The downfall of public Christianity in modern America has been well documented. What has not been studied nearly as closely, however, has been the source of the downfall, the devil driving the great unawakening.
Two evangelicals are hoping to change this. In their soon to be released book The Great Dechurching, pastor Jim Davis and Gospel Coalition writer Michael Graham seek to answer this question with data. Together with political scientists Ryan P. Burge and Paul Djupe, whose survey of 7,000 Americans and their church habits forms the backbone of the discussion, the writers examine the reasons people say they are leaving the church. What they find, at least according to one advance review, is that, far from asking too much of their members, perhaps churches are not asking nearly enough.
As Christian magazine editor Jake Meador writes in his review of The Great Dechurching for the Atlantic, while religious abuse and moral corruption in churches have driven some people away, “a much larger share of those who have left church have done so for more banal reasons,” such as scheduling conflicts. Church just isn’t an important enough commitment to be worth the upkeep: “attendance ends up feeling like an item on a checklist that’s already too long.”
The book suggests that the defining problem driving out most people who leave is…just how American life works in the 21st century. Contemporary America simply isn’t set up to promote mutuality, care, or common life. Rather, it is designed to maximize individual accomplishment as defined by professional and financial success. Such a system leaves precious little time or energy for forms of community that don’t contribute to one’s own professional life or, as one ages, the professional prospects of one’s children.
Modern individualism, no doubt, has butchered community on the altar of individual achievement. But as destructive as this atomization has been, the church itself seems to have played a role in the slaughter. It has catered to this culture, with churches styling themselves like businesses attracting customers, rather than as guardians of the faith.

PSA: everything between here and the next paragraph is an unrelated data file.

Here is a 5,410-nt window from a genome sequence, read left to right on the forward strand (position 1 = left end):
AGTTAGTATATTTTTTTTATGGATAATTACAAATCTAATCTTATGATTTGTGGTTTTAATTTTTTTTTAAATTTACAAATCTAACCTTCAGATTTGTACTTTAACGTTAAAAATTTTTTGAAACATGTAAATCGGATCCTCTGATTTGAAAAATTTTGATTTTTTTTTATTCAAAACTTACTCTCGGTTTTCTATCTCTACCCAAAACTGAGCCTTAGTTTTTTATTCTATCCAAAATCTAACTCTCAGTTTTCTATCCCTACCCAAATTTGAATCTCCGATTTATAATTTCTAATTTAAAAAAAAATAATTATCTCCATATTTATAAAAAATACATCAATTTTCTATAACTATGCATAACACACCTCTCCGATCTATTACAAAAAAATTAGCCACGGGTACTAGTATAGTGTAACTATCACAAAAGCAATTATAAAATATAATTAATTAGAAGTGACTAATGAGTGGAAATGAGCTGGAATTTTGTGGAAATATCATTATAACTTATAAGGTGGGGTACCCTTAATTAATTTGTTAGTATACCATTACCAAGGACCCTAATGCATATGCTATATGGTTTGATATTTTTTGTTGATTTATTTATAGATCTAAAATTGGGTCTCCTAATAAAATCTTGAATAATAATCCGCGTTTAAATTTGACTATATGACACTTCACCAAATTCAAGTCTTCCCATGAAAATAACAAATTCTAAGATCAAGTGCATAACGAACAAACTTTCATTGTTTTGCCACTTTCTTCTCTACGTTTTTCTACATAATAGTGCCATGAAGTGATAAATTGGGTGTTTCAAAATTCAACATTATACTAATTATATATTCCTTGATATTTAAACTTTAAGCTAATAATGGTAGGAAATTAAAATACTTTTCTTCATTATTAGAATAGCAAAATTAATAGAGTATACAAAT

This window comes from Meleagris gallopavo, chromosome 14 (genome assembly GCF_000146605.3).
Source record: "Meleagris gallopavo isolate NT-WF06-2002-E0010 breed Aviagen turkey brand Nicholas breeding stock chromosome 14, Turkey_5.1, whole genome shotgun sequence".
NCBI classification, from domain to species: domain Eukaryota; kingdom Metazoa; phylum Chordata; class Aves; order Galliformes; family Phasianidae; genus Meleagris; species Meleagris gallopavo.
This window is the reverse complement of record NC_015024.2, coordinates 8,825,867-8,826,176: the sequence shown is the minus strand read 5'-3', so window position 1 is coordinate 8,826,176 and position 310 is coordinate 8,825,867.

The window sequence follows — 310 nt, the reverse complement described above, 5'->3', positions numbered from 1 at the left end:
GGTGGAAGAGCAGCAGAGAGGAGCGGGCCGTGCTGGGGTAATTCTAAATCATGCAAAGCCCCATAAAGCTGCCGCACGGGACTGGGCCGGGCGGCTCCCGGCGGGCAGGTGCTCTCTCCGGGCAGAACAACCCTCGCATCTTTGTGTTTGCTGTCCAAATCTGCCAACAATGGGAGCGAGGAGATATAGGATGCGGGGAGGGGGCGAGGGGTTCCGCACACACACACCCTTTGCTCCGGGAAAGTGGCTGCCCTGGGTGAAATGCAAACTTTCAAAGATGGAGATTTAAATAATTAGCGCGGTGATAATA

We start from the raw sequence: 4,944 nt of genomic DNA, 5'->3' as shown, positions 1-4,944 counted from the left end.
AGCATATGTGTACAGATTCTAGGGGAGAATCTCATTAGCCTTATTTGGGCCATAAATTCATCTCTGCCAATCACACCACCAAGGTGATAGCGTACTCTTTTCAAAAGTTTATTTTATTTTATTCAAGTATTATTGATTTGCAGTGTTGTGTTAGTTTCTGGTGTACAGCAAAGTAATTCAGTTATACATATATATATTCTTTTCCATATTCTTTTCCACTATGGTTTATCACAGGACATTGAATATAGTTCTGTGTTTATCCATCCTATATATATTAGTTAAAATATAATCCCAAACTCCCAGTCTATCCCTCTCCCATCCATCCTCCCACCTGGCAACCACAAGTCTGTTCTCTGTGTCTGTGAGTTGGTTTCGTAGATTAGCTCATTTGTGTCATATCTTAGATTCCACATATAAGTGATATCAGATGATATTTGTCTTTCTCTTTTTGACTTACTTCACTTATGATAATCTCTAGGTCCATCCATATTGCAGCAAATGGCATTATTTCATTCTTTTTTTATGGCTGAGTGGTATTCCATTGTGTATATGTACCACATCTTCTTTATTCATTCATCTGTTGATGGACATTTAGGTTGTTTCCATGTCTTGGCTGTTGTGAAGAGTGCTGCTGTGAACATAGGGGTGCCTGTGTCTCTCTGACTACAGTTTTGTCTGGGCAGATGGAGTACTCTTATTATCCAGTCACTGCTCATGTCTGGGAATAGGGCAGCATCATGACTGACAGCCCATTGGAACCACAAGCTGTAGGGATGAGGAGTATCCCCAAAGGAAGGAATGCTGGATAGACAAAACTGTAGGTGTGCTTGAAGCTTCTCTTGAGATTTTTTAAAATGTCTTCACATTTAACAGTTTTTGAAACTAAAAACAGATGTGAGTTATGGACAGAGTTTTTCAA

This commercial approach tells church leaders to ask less of parishioners, not more, so that their economizing minds will recognize the good deal they’re being offered. Thus, sermons are shortened and avoid thorny passages. Children of all ages are split up and taken out of the service for various Sunday schools and youth groups. Services are live streamed to make attendance as easy as pressing “play.” This market approach to membership has led Americans to view Christianity as just another social club, and an expendable one at that.
Sociology gets confused, however, when it sees the correlation between responsibility and commitment, and concludes that the solution to this “Great Dechurching” is to give everyone a job. It is good for churches to demand physical things, like more volunteers for children’s chapel. Jobs should be given, yes, but they are only half the story. The missing piece is the cornerstone: If the church is not demanding enough of Americans for them to care to attend on Sunday, it is not demanding enough of itself theologically, too.